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Mixing alcohol and metformin can make abdominal pain worse.

Gastrointestinal complications are the most common side effects of metformin.

Many side effects of metformin are the same as those of alcohol, so mixing the two can intensify symptoms.

The extent of alcohol's influence on the side effects of metformin depends on the amount of alcohol and individual health factors.

Usually, the more alcohol a person consumes, and the faster they ingest it, the greater the risk of interactions become.

Common metformin side effects that alcohol use worsens include the following:

  • stomach or abdominal pain or discomfort
  • muscle cramping
  • vomiting
  • nausea
  • loss of appetite
  • excess gas
  • sour stomach
  • indigestion or heartburn

Taking metformin with food and drinking enough fluids can relieve many of its lesser side effects. Once the body adjusts to the medication, many side effects tend to resolve.

In rare instances, people on metformin might experience flushing of the face or redness from increased blood flow. Alcohol has a similar side effect.

While the individual risks vary and depend on additional health factors, people with diabetes who consume alcohol while on metformin can experience life-threatening complications.

Lactic acidosis

Lactic acidosis is a rare but dangerous side effect of metformin, occurring in an estimated 1 in 30,000 people who take the drug.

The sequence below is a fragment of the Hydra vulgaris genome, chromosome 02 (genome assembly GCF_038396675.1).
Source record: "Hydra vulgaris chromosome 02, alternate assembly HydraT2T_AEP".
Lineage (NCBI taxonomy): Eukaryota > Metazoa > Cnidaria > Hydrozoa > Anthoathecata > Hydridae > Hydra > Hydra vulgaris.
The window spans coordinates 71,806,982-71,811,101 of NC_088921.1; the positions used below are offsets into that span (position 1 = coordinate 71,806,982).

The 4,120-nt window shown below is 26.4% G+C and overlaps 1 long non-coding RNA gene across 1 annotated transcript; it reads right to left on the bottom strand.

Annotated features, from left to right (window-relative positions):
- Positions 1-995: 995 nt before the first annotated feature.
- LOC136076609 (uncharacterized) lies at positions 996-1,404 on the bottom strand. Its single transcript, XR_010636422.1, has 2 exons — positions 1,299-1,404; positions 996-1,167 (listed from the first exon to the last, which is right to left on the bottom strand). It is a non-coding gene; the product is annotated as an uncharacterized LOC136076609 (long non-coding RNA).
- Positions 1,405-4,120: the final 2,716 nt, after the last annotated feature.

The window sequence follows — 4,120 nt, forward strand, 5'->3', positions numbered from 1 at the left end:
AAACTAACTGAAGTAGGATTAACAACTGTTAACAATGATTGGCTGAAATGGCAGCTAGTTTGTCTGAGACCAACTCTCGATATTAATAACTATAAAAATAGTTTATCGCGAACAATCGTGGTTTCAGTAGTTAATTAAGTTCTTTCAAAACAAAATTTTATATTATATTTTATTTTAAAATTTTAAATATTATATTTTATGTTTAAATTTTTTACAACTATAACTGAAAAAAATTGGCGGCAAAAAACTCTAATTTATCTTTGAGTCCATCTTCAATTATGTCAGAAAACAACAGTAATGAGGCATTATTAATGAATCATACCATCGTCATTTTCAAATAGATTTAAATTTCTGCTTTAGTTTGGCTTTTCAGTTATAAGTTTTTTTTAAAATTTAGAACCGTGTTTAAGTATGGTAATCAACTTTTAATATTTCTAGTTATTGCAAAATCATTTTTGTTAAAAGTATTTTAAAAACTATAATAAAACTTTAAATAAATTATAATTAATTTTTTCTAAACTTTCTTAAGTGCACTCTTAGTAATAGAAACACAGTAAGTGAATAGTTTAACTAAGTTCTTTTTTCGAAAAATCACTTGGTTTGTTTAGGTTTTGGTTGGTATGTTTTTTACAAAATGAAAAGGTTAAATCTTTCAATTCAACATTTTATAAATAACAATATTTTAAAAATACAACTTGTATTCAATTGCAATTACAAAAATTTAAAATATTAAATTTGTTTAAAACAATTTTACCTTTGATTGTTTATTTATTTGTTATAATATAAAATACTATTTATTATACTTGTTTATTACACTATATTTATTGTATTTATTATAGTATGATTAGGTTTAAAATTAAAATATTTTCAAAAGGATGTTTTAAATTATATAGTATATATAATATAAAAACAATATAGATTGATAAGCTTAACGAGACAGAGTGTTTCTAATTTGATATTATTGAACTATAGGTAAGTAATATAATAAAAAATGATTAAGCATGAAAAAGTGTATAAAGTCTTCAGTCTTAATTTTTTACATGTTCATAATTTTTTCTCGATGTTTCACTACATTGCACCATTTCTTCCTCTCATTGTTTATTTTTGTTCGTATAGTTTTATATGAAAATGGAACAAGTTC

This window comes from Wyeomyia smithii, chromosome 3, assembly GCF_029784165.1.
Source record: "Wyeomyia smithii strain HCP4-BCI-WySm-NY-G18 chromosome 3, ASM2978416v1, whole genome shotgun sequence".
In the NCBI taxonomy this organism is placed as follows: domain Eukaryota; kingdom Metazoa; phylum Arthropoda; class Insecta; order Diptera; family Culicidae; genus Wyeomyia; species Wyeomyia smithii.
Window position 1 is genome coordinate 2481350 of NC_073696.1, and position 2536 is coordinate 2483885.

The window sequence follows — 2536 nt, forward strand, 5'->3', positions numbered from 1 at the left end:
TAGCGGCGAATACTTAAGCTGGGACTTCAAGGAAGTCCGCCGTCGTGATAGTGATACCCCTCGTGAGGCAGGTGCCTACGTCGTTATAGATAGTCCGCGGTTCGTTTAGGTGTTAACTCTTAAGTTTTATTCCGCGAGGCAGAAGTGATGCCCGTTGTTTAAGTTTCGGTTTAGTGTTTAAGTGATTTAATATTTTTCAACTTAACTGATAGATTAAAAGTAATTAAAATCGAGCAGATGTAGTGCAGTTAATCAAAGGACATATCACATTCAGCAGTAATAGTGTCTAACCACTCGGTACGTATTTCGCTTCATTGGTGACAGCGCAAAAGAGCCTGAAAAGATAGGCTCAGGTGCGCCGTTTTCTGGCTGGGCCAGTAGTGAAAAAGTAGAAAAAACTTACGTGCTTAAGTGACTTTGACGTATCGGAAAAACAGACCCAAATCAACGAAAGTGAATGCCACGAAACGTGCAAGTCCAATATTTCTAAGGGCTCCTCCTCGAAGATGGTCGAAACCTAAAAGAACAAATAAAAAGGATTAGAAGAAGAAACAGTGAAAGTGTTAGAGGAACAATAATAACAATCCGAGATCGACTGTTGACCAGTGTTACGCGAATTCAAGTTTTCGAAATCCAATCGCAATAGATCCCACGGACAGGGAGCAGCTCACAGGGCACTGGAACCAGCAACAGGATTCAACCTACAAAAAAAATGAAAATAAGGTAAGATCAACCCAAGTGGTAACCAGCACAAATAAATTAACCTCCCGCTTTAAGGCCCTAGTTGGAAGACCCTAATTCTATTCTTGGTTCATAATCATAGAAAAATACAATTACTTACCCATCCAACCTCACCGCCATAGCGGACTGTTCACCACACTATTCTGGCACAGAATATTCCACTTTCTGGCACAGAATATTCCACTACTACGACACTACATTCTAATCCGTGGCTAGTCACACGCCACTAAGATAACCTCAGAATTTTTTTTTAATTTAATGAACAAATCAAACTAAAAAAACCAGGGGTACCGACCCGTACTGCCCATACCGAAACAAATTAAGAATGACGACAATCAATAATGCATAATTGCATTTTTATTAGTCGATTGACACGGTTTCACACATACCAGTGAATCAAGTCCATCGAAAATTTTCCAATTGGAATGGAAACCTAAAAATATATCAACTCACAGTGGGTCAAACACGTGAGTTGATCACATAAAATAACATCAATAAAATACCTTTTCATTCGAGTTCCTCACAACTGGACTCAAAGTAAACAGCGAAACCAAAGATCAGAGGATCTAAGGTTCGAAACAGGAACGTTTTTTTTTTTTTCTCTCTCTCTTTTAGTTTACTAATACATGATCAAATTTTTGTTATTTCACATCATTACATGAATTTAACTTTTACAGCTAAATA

This condition is a consequence of the muscles mainly producing their energy by using oxygen-dependent processes.

During strenuous or prolonged activity, the body can need more oxygen than is available, so the cells switch to anaerobic, or oxygen-lacking, processes.

Anaerobic glucose breakdown produces lactic acid, which breaks down further into lactate. The liver then processes lactate into glucose.

Lactate levels can rise during extended exercise or strenuous activities, as the body needs oxygen to help clear it. When lactate does not clear from the bloodstream quickly enough, it can build up, increasing blood and muscle acidity.

When lactate levels are too high, lactic acidosis occurs. Metformin slows the rate of lactate uptake by the liver, as does alcohol.

The risk of developing lactic acidosis while on metformin alone is quite rare. However, when a person takes metformin alongside alcohol, the risks increase significantly.

The U.S. Food and Drug Administration (FDA) issued a black box warning on metformin packaging about lactic acidosis. They have listed alcohol use disorder as a risk factor for developing this dangerous complication while on metformin.